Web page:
It ain't steelmaking

Shell's new game is helping determine the future of television
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Getting got out of Harvard Business School in 1991, Jeff Shell vowed not to go to work at some dry financial institution. Having spent two years on Wall Street, "I wanted to work for a real business," says Shell, now president and CEO of Fox Cable Networks Group. "I wanted to work for a business that made things. On top of that, I wanted to be in an exciting, growing business. I was not looking for a job in the steel industry."

Shell got what he wanted. He's launching cable networks and working with News Corp. executives to shape the future of TV, and he's anything but bored.

Since '91, he has helped Disney bring a hockey team to Southern California, launched News Corp.'s satellite service in Latin America, been instrumental in Fox's acquisition of the Los Angeles Dodgers, put together Fox's cable rival to ESPN, and now oversees News Corp.'s U.S. cable properties.

Moving home to California with his M.B.A., he landed in Walt Disney Co.'s corporate strategic planning department, where he helped Chairman Michael Eisner and other execs evaluate business opportunities.

In 1994, he was about to sign a new deal with Disney when a friend told him about a business-development position at Fox. "Almost as an afterthought, I went to talk to the people at Fox and ended up hitting it off with the people. I kind of fell in love with the culture, which is much different from Disney."

In his first year as vice president of business development for Fox Television, he helped launch Sky Latin America, parent company News Corp.'s satellite partnership with Brazil's Organizacoes Globo and Mexico's Grupo Televisa. A year later, he was named senior VP of Fox/Liberty Networks, which comprised the regional sports channels that would soon coalesce into Fox Sports Net.

"I thought it was the best idea I had ever heard," says Shell about bringing together regional cable sports networks under one banner. "I kind of raised my hand and said I want to go into this business. Fortunately, they said, 'OK, we'll put you in as head of finance.'"

Acquiring local cable rights to 38 professional basketball, baseball and hockey teams in less than three years, Shell helped build Fox Sports Net, which now encompasses 21 regional sports networks and 73 million subscribers.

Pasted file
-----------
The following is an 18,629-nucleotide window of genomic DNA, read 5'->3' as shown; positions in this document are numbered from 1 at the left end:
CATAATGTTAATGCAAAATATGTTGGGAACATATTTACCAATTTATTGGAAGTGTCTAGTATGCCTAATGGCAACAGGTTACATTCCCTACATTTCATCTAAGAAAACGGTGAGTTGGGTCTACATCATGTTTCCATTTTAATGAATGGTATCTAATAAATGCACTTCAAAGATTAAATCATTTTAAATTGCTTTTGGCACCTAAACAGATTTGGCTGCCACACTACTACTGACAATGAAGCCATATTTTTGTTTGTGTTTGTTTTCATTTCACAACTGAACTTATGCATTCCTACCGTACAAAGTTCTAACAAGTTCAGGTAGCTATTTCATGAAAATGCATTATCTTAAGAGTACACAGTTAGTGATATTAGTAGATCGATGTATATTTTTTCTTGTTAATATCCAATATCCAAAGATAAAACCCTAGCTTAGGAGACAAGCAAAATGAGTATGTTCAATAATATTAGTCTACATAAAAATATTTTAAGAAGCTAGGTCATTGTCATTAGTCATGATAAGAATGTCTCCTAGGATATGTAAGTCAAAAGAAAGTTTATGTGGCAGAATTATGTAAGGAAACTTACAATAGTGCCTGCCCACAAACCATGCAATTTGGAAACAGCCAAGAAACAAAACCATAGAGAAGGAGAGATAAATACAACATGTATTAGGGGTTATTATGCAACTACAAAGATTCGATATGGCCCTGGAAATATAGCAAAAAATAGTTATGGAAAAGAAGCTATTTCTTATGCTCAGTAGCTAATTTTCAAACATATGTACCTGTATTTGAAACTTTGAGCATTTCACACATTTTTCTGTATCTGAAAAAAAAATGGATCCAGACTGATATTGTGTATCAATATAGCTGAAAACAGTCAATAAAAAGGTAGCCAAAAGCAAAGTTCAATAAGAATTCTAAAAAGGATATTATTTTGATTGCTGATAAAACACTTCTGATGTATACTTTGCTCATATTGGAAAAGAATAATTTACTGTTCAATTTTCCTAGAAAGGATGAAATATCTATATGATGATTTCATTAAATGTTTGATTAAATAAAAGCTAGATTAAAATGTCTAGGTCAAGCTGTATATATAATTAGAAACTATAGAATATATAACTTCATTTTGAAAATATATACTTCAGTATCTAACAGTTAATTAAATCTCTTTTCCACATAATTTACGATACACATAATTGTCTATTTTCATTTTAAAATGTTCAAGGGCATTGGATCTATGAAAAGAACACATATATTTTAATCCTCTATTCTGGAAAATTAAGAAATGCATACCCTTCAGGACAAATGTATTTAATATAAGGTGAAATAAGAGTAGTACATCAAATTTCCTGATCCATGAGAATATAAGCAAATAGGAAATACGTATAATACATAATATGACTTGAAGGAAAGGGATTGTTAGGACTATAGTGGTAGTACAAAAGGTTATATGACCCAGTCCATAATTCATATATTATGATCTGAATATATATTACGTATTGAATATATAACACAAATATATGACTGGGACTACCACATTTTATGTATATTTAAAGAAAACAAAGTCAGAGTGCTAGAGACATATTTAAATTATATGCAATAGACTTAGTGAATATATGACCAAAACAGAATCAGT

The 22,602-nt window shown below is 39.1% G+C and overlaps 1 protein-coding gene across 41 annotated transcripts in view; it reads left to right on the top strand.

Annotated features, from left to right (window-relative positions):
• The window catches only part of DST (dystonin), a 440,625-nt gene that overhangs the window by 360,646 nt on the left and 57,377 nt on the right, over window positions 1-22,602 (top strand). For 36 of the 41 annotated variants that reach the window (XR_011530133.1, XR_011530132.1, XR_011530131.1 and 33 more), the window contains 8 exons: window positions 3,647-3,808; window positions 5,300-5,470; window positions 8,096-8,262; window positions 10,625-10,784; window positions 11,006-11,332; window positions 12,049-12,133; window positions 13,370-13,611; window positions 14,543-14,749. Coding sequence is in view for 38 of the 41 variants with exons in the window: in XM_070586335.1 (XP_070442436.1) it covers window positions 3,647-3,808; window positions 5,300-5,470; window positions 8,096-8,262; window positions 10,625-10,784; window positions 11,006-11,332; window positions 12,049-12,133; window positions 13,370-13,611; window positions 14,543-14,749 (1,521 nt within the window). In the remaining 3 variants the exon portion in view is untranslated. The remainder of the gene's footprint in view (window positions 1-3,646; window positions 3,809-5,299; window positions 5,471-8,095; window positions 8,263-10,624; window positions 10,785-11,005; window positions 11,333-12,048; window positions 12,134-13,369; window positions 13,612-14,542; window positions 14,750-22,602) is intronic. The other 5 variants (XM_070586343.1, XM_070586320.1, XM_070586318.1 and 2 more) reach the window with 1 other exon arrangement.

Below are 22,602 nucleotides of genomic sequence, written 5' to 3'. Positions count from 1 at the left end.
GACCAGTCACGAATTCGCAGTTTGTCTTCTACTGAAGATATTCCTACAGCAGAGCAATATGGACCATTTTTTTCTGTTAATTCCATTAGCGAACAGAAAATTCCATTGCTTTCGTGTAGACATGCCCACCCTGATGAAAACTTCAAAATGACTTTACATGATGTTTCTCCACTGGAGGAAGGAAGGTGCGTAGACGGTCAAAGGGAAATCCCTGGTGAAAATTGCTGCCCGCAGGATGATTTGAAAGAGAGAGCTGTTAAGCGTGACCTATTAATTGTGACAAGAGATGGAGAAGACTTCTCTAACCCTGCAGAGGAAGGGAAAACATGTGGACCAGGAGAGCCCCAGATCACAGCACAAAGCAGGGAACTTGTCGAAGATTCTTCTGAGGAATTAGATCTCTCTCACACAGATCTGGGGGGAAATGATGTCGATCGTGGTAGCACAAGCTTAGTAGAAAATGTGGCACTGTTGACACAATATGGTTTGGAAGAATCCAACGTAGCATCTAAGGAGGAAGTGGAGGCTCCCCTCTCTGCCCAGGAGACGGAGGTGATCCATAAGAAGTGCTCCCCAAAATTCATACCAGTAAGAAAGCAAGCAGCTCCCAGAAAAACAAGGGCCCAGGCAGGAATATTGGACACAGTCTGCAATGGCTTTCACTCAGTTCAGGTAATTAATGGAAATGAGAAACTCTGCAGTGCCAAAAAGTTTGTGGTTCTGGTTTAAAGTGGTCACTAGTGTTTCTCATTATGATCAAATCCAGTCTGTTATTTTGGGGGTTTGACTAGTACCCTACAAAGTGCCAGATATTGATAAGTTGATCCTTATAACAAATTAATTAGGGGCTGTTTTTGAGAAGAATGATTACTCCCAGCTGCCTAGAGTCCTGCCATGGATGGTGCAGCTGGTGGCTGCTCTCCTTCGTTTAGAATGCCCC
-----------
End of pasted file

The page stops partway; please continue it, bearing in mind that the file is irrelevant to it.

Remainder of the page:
Shell's cable and financial background was exactly what News Corp. executives were seeking in 1999 when they created a home for the company's 20 domestic cable and satellite networks. Shell was named president and CEO of Fox Cable Networks Group in 2000, overseeing FX, Fox Sports Net, Fox Family Channel (in partnership with Saban), Fox Movie Channel, Fox Sports World, The Health Network, new National Geographic Channel and, as of last week, Speedvision. Fox News Channel is the lone U.S. News Corp. cable property not under Shell's command.

"We put this division together for a number of reasons," says Shell. "First, we needed to be able to represent the entire group because the MSOs are getting bigger and bigger and don't want to do just single-network deals. Second, we were able to consolidate some of the key costs. We are incredibly centralized and very consolidated, not unlike Viacom or Turner, and it lets us have the cost efficiencies to effectively compete with the big guys."

Shell says Fox executives are very bullish about National Geographic Channel, are working to retool Fox Sports Net's programming, and are aiming to make FX one of the top entertainment outlets on cable. He also says the division will likely launch more cable channels in the future and is looking to digital and broadband for new revenue streams.

"Coming out of business school 10 years ago," Shell says, "I couldn't have hoped for a more complicated, dynamic, growing business than this one has become."

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